CGAffineTransform T = 
               CGAffineTransformMakeTranslation(position.x, position.y);
             CGPathAddPath(pT, &T, path);
             CGContextAddPath(X, pT);
             CGContextSetStrokeColorWithColor(X, [UIColor yellowColor].CGColor);
             CGContextSetLineWidth(X, atLeastOnePixel);
        //</span /> draw blue bounding box
</span />        {
             CGRect glyphRect = CTRunGetImageBounds(run, X, thisGlyphRange);
             CGContextSetLineWidth(X, atLeastOnePixel);
             CGContextSetStrokeColorWithColor(X, [UIColor blueColor ].CGColor);
             CGContextStrokeRect(X, glyphRect);
        //</span /> release things
</span />   }

Say in our previous example, 'hello world' was our attributed string. We convert it into a CTLine. There will be a function for printing out a CTLine, but for now, we keep digging.

We find it comprises two CTRun-s. 'hello' and ' world' Obviously, a run is a wodge of text sharing the same attributes.

So for each run, we go through -- glyph by glyph.

For each glyph, we get its CPath. We could have a ton of fun with that. But let's stay minimal for now and just stroke the outline yellow.

Now that we have dug to the bottom, we can see a host of higher-level functions in a new light.

//</span /> Render it
</span />CGFontRef cgFont = CTFontCopyGraphicsFont(runFont, NULL);
CGContextSetFont(X, cgFont);
CGContextSetFontSize(X, CTFontGetSize(runFont));
CGContextSetRGBFillColor(X, 1</span />.0</span />, 1</span />.0</span />, 1</span />.0</span />, 0</span />.5</span />);
CGContextShowGlyphsAtPositions(X, &glyph, &position, 1</span />);

This is just filling the paths, isn't it?

And this obviously just gets the bounding box for the CG path:

CGRect glyphRect = CTRunGetImageBounds(run, X, thisGlyphRange);

The one remaining piece of the puzzle: how to create the attributed string in the first place.

#define</span /> FONT @"</span />HelveticaNeue-Bold"</span />
#define</span /> FONTSIZE 0</span />.7</span />
#define</span /> TEXT @"</span />jkl"</span />
NSString* string = TEXT;

//</span /> A string is something like: 'hello world!'
</span />//</span /> An attributed string is something like 'hello world!' with 'Hello' in 
</span />//</span /> Times new Roman, 14pt and 'world' in this is the Courier Bold.
</span />//</span /> An RTF file is basically an attributed string.
</span />
CFAttributedStringRef attStr;
//</span /> get attributed-string from string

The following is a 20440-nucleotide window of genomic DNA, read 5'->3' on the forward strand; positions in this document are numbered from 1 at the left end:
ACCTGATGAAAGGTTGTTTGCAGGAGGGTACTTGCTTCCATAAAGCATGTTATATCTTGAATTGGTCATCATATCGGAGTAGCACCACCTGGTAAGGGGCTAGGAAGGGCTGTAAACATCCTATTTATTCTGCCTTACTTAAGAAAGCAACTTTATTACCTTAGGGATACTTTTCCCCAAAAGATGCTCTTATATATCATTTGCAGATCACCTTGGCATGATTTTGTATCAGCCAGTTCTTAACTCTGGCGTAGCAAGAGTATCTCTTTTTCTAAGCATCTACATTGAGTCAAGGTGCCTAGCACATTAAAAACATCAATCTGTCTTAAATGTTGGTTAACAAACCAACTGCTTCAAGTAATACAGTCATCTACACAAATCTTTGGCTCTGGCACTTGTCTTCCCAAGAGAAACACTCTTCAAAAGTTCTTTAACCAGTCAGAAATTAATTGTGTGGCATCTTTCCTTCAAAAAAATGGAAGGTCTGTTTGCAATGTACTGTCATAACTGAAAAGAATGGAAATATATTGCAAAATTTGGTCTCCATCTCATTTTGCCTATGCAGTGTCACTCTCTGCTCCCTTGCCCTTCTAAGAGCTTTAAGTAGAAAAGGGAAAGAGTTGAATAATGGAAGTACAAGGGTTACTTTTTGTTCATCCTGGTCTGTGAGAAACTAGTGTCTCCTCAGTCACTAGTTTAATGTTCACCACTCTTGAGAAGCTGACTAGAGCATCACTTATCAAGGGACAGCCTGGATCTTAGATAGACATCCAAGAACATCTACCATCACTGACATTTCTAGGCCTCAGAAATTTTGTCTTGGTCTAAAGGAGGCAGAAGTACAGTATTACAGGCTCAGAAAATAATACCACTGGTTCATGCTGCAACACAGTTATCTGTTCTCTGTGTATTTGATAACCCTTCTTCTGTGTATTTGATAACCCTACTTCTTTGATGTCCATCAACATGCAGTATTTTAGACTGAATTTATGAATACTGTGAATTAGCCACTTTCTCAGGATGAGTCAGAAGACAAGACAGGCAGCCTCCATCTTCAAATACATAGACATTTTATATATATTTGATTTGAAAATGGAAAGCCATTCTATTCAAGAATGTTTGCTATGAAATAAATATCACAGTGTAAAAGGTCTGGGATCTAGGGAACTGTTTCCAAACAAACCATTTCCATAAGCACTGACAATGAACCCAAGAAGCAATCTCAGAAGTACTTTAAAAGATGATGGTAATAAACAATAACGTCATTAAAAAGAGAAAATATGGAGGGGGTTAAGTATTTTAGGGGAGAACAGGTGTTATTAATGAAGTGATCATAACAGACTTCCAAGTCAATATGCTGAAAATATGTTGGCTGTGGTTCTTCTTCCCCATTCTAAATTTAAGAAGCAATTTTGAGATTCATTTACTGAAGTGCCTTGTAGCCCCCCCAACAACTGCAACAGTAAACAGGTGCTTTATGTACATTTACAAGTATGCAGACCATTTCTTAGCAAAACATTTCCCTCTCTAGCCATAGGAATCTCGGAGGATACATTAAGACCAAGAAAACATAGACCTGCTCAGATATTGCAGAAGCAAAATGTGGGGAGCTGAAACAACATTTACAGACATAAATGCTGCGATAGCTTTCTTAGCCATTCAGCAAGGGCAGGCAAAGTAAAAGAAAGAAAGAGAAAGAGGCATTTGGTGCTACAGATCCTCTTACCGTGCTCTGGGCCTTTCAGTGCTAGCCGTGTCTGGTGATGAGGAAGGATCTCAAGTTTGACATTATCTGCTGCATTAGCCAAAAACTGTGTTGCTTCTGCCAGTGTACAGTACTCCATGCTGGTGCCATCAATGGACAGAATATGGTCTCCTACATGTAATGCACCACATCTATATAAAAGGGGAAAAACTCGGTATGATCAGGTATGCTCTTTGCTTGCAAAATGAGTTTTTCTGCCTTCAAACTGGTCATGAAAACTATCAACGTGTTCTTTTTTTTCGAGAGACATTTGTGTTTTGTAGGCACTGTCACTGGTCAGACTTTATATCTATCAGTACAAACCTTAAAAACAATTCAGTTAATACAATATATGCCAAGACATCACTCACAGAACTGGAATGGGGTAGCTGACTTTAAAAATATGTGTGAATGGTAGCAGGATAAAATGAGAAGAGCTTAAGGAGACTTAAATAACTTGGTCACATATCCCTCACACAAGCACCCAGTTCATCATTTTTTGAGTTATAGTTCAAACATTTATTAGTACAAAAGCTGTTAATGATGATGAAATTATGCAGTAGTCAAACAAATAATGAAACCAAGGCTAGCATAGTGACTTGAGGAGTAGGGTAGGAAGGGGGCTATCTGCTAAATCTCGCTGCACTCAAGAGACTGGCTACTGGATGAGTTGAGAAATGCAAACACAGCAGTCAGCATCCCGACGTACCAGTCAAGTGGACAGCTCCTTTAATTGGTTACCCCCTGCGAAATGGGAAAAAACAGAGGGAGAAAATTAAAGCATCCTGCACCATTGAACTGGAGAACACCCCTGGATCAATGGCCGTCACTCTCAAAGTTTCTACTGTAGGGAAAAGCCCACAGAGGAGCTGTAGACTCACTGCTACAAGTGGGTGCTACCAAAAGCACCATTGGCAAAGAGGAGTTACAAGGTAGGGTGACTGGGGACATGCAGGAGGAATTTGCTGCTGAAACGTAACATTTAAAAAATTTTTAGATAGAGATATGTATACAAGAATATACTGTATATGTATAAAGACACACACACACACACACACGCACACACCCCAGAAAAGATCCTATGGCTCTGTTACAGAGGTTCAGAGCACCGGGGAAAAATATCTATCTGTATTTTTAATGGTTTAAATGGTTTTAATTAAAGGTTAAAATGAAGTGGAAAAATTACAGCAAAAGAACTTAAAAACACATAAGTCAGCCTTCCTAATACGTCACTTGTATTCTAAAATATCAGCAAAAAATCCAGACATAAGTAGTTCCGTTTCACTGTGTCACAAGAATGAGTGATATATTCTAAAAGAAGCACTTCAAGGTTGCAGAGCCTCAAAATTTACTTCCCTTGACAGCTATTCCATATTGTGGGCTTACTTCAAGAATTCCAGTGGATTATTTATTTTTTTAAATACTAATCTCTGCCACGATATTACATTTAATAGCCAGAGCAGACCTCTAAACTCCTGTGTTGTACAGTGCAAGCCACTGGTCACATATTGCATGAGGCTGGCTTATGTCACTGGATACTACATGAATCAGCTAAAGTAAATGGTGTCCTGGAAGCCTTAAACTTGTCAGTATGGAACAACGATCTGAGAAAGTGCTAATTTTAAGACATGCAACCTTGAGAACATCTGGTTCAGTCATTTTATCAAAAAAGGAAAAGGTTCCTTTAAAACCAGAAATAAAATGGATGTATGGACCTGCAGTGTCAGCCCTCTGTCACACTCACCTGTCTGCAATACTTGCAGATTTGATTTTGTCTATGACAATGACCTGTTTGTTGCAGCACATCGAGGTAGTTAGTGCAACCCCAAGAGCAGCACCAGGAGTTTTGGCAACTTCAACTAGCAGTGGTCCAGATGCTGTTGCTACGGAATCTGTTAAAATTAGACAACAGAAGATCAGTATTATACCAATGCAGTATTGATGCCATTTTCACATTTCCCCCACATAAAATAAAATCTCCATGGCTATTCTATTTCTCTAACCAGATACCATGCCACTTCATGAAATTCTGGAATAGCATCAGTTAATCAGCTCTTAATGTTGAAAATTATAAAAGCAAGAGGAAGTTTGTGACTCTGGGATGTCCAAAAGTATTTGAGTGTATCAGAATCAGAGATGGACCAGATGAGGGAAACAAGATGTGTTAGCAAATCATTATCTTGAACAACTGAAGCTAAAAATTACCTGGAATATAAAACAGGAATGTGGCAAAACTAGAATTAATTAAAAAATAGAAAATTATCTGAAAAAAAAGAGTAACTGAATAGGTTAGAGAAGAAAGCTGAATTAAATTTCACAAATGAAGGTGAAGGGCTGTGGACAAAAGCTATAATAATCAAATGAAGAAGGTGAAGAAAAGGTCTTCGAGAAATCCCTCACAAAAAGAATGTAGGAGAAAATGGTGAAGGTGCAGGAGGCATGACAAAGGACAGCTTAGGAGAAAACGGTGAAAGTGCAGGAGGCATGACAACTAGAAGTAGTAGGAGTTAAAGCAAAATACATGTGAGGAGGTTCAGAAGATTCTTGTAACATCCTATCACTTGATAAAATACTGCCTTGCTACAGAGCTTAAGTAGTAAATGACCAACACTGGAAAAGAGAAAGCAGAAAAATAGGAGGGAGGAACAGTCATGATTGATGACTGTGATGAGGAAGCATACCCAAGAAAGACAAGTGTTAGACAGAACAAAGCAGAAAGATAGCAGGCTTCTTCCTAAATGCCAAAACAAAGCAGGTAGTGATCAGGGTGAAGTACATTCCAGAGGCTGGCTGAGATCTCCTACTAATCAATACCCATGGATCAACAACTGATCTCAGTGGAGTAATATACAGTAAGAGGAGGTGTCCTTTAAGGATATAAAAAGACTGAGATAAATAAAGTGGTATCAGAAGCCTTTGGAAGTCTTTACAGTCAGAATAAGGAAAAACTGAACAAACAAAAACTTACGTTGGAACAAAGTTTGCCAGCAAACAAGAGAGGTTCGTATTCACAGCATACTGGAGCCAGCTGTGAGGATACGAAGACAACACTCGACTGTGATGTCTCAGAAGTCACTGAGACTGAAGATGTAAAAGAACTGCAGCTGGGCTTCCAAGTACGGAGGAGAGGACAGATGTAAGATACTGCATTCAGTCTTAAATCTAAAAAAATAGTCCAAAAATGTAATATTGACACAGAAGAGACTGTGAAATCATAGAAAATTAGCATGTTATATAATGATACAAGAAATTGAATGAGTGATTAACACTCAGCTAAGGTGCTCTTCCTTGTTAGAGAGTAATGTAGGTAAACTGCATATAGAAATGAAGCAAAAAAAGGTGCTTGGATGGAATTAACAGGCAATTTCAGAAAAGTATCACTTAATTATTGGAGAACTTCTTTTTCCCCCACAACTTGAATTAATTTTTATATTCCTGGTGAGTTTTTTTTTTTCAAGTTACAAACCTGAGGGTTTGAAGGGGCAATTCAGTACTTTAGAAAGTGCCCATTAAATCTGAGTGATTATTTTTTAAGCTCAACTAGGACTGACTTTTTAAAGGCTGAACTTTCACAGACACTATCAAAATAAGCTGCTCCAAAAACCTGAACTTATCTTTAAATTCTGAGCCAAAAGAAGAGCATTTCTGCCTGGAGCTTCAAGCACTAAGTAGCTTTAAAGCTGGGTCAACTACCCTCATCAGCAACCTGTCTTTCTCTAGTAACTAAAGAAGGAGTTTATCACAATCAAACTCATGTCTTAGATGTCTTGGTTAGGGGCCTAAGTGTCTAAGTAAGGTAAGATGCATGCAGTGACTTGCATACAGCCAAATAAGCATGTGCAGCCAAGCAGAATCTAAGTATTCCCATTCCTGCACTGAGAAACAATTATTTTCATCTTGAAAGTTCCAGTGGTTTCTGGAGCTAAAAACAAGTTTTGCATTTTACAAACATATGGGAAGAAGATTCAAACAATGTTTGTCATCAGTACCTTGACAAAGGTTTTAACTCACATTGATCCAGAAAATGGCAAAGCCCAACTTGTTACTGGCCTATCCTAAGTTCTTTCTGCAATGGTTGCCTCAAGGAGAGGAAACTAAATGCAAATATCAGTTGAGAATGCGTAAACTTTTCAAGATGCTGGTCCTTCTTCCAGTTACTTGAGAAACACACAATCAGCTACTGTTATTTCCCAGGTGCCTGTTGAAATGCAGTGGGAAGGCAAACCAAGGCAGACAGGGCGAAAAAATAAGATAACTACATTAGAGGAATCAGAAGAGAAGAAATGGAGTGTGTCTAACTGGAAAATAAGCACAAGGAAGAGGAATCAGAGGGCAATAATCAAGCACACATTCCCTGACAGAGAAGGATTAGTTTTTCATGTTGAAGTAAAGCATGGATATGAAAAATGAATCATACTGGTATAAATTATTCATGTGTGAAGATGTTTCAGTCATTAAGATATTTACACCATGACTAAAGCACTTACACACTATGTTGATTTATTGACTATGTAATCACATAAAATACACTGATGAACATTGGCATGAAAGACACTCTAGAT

</span />{
   UIFont* font = [UIFont fontWithName:FONT size:FONTSIZE];
   CTFontRef ctFont = CTFontCreateWithName((CFStringRef)font.fontName, 
   //</span /> In our example we just set the font,
</span />   //</span /> and specify ' only use ligatures when essential '.
</span />   //</span /> Ligatures: on some fonts 'fit' comes out
</span />   //</span /> as only 2 glyphs; 'fi'+'t', because if 'f' and
</span />   //</span /> 'i' are drawn separately, they will tend
</span />   //</span /> to be close together and messy. 'fi' is a ligature
</span />   NSNumber* NS_0 = [NSNumber numberWithInteger:0</span />];
   NSDictionary *attributes = [NSDictionary dictionaryWithObjectsAndKeys:
       (id) ctFont, kCTFontAttributeName, //</span /> NSFontAttributeName
</span />       (id) NS_0, kCTLigatureAttributeName,  //</span /> NSLigatureAttributeName
</span />       nil];
   assert(attributes != nil);
   NSAttributedString* ns_attrString = [[NSAttributedString alloc] initWithString:string
   [ns_attrString autorelease];
   attStr = (CFAttributedStringRef) ns_attrString; 

As I am including all of the developer boilerplate in this article, I will point out that we are not quite done. The next step, once we have something drawing on the screen, is to test it. Try different fonts and sizes. Try drawing upside down. Try drawing from a point other than (0,0). Kick and punch it a little -- toughen it up. In doing this, I discovered that restoring the graphics context doesn't restore the text matrix. Which made me add a couple of crucial lines to my code:

CGAffineTransform textMatrix = CTRunGetTextMatrix(run);
CGContextSetTextMatrix(X, textMatrix);

Then --who knows? Depends on what you want. Maybe extract the functionality you need into methods and stick them in a new source file, so you can just drag it into your project.

P.S.: If you're trying this at home -- you need to add the core text framework and the following line to your .PCH:

#import</span /> <</span />CoreText/CoreText.h></span />

If anyone has useful tips for speeding up the research phase, please share! It took me hours to find the sample projects. I should have probably gone to the Apple website straight away -- there is an easy to find page listing all of their code examples: hmm... just checked, and it is junk:

Image 3


This article, along with any associated source code and files, is licensed under The Code Project Open License (CPOL)

Written By
United Kingdom United Kingdom
I like to create and invent things. Recent projects include: A novel computer interface (Google for JediPad), a new musical system (, a speech typer (

Currently I am making some innovative musical instruments for iPhone/iPad

PS Currently stranded in Thailand with no money! Great! So, if you like my articles, please consider putting some coins in the box. If I have to sell my MacBook and teach in a school, that means No More Articles! PayPal is sunfish7&gmail!com. Steve Jobbs -- if you're reading this, pay me to fix your documentation.